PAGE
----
It takes three years to complete an apprenticeship as a stonemason, but ten years before you can consider yourself proficient, according to Steve Hughes, managing director of Joslins Stonemasonry.

So when he and fellow directors sat in their office at Long Hanborough last autumn, realising that their company would soon be technically insolvent, it was the thought of the unique expertise of their workforce — responsible for many of the carvings on Oxford colleges — that kept them going.

“The recession was starting to bite and things had gone from bad to worse,” said Mr Hughes.

"It got to the point that the company was going to be insolvent."

He and fellow director Brian Green — who met as apprentices at Axtell Perry Symm in Oxford — felt they had no choice but to put the company, J Joslin (Contractors), into administration after the owner, who has not been named, decided he could not sustain the business.

There were a tense few weeks just before Christmas when it seemed everyone would lose their jobs.

“The owner tried to find a buyer, but there was not a lot of response. Another local rival, Davidson Masonry, went down last summer — and that had been a thriving business,” Mr Hughes said.

“Rather than close everything down and 25 people lose their jobs, we thought of this highly-skilled workforce we have and how we could not allow that level of skill to die away.

“We were going to lose our jobs as well, but we looked at it and thought there was a good little business here,” he added. Their request for financial backing was turned down by four banks, but a lucky break came after they enlisted sub-contractor Sean Harris as the third director.

He knew Nigel Brooks, of Lloyds TSB, through their mutual involvement in Witney Vikings boys' football club and Mr Brooks suggested they apply.

They were successful, gaining approval for £150,000 backing and formed a new venture, Joslin Stonemasonry Ltd, to buy the assets.

Mr Green said: "Lloyds could see there was potential and they were very helpful."

The wind-up resulted in just one redundancy and the company now employs 22 staff, including two who have recently completed apprenticeships following three years' day release at Bath College.

Mr Hughes said costs had been cut and the company was now on a secure footing, though competition was tough.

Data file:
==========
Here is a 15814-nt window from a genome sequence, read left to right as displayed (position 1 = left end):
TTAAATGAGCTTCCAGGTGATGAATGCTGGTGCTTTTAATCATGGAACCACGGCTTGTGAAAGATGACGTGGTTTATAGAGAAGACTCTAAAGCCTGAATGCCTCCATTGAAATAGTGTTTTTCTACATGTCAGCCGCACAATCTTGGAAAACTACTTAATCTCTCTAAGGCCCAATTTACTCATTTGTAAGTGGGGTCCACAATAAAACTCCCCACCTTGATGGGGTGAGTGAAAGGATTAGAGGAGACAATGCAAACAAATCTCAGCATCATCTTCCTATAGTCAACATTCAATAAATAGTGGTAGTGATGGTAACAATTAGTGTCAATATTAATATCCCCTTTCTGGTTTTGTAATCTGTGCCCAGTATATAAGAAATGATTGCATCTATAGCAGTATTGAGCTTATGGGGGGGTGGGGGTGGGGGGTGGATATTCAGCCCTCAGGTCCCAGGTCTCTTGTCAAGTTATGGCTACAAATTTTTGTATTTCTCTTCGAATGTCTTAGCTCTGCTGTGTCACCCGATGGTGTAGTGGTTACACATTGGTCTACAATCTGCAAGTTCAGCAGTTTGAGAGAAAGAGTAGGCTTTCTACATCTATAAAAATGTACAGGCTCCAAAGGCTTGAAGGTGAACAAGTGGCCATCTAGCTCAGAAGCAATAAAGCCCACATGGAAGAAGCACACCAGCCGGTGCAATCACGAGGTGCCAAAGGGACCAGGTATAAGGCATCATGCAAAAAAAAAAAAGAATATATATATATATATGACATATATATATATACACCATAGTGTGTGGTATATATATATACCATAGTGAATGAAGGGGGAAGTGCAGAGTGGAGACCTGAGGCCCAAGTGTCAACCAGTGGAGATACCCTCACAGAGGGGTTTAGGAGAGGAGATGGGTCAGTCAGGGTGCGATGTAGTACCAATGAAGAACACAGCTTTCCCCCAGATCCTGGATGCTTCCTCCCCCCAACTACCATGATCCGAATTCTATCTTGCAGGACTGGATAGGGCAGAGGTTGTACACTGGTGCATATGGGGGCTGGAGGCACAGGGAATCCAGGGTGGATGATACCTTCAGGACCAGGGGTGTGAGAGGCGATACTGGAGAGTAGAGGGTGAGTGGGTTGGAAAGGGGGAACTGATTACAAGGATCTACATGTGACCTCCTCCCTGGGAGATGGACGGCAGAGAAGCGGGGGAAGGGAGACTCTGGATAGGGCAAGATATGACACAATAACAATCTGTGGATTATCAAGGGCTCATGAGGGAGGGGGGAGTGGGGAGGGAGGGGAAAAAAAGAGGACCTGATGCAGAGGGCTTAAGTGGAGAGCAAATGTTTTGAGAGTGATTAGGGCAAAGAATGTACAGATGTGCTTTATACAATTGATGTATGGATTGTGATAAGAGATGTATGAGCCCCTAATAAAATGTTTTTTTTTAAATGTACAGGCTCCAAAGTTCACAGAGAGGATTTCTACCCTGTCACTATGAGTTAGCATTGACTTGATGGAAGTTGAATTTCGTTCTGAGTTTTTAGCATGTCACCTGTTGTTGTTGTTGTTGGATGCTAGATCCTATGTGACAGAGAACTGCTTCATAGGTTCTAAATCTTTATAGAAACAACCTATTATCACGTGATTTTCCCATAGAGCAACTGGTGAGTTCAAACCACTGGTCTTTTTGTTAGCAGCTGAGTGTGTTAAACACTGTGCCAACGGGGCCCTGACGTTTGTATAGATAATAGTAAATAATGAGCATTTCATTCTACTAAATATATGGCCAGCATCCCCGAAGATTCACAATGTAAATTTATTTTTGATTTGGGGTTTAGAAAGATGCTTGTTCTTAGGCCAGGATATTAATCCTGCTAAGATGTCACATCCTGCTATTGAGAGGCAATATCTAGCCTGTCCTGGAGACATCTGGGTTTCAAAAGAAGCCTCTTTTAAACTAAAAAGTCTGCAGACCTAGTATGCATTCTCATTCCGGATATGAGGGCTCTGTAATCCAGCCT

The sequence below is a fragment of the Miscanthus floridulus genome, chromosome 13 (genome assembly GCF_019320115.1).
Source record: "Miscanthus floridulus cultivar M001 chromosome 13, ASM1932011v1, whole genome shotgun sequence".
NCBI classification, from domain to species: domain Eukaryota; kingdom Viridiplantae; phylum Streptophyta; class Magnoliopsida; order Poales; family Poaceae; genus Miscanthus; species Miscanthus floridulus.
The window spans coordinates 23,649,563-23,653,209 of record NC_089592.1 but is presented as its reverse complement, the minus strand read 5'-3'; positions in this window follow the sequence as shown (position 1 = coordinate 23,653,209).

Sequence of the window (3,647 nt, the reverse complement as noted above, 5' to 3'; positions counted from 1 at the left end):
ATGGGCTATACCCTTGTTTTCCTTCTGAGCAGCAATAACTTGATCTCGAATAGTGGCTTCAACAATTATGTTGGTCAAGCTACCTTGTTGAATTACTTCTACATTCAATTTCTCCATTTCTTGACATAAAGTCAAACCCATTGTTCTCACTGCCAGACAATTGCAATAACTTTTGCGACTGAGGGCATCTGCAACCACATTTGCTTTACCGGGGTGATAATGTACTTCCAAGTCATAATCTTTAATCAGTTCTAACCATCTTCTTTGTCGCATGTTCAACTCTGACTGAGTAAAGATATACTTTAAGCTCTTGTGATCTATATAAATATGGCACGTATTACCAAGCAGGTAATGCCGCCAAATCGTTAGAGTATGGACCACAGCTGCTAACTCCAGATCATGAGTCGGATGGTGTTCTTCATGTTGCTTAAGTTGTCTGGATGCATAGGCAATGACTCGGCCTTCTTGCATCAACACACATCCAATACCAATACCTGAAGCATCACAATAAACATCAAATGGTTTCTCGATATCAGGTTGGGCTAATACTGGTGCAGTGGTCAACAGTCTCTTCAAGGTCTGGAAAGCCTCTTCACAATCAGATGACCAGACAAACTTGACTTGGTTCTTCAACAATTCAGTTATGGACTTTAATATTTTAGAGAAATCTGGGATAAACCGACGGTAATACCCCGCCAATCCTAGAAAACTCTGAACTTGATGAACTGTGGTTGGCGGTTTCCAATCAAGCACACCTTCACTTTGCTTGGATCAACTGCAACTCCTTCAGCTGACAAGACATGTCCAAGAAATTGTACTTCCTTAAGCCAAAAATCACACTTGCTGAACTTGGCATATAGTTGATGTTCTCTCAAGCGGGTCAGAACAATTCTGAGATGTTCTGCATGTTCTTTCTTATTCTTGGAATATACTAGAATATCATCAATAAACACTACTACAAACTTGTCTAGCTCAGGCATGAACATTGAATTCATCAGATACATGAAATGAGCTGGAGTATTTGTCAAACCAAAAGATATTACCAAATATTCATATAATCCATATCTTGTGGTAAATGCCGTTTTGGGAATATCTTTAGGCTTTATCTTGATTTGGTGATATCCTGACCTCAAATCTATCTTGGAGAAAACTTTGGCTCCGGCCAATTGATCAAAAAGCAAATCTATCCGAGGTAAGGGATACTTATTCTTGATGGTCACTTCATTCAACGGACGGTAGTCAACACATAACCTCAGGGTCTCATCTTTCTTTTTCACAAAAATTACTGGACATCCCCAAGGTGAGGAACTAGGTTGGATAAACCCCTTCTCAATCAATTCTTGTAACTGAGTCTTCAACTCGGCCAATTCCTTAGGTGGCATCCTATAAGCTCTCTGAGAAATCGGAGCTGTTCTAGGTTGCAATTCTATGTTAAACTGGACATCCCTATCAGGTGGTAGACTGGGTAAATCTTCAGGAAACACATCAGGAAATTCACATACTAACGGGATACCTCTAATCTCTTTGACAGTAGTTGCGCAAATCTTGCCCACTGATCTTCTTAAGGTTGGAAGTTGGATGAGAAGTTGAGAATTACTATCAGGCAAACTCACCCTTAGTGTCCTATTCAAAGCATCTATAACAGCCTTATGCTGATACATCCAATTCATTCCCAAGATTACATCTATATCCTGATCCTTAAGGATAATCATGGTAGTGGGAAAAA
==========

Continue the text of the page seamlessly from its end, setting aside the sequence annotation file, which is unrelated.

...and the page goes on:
"We used to have a consultant and a full-time lorry driver. Now we are all hands-on. The contract manager will jump on the lorry or handle a saw if necessary. We have looked at everything and the management has taken a reduction in wages."

Having negotiated a rent reduction, they aim to buy the premises in the next three years, including a former stone quarry behind, the source of many of Blenheim estate's drystone walls.

“The stone is no good for us because it splits," said Mr Hughes. Instead, the disused quarry will store stone bought from Bath and Portland.

Clients, who include many Oxford colleges, have also been supportive. Some suppliers were owed money by the old company, Mr Hughes said, but when the situation was explained they had been ‘very positive’.

Joslins started life in the 1890s, producing memorial stones on a site between two graveyards in the London suburb of Finchley.

It moved to Oxfordshire in the 1970s when it was bought by the owners of Oxford builders Benfield and Loxley, then became an independent company.

Nowadays, some designs are done by computer, but masons still need an artist's eye.

Joslins’ drawing team visits crumbling carvings to copy the shape of the gargoyles and grotesques created by their counterparts many centuries ago.

Since the re-launch, Joslins has won a contract to replace a parapet at Christ Church, taken down from the Oxford college’s Meadow Building a few years ago for safety reasons. Mr Hughes explained: “They supplied us with some historical documents and we had to come up with a drawing.”

Another big win is a new extension for Wellington College near Reading. The company is also working on four carvings for Magdalen College.

“Our carver came up with some sketches that he thought would be in keeping. You could make out the shape, but you could not make out the detail so he had to use his imagination.”

Mr Hughes says people are always fascinated by gargoyles — strictly speaking, a carved figure that takes the rainwater from gutters and spews it out through the mouth, but now used to describe any weird carving of a face or animal.

He added: "There is a lot of satisfaction to working on historic buildings and you get to see things that normal people do not.”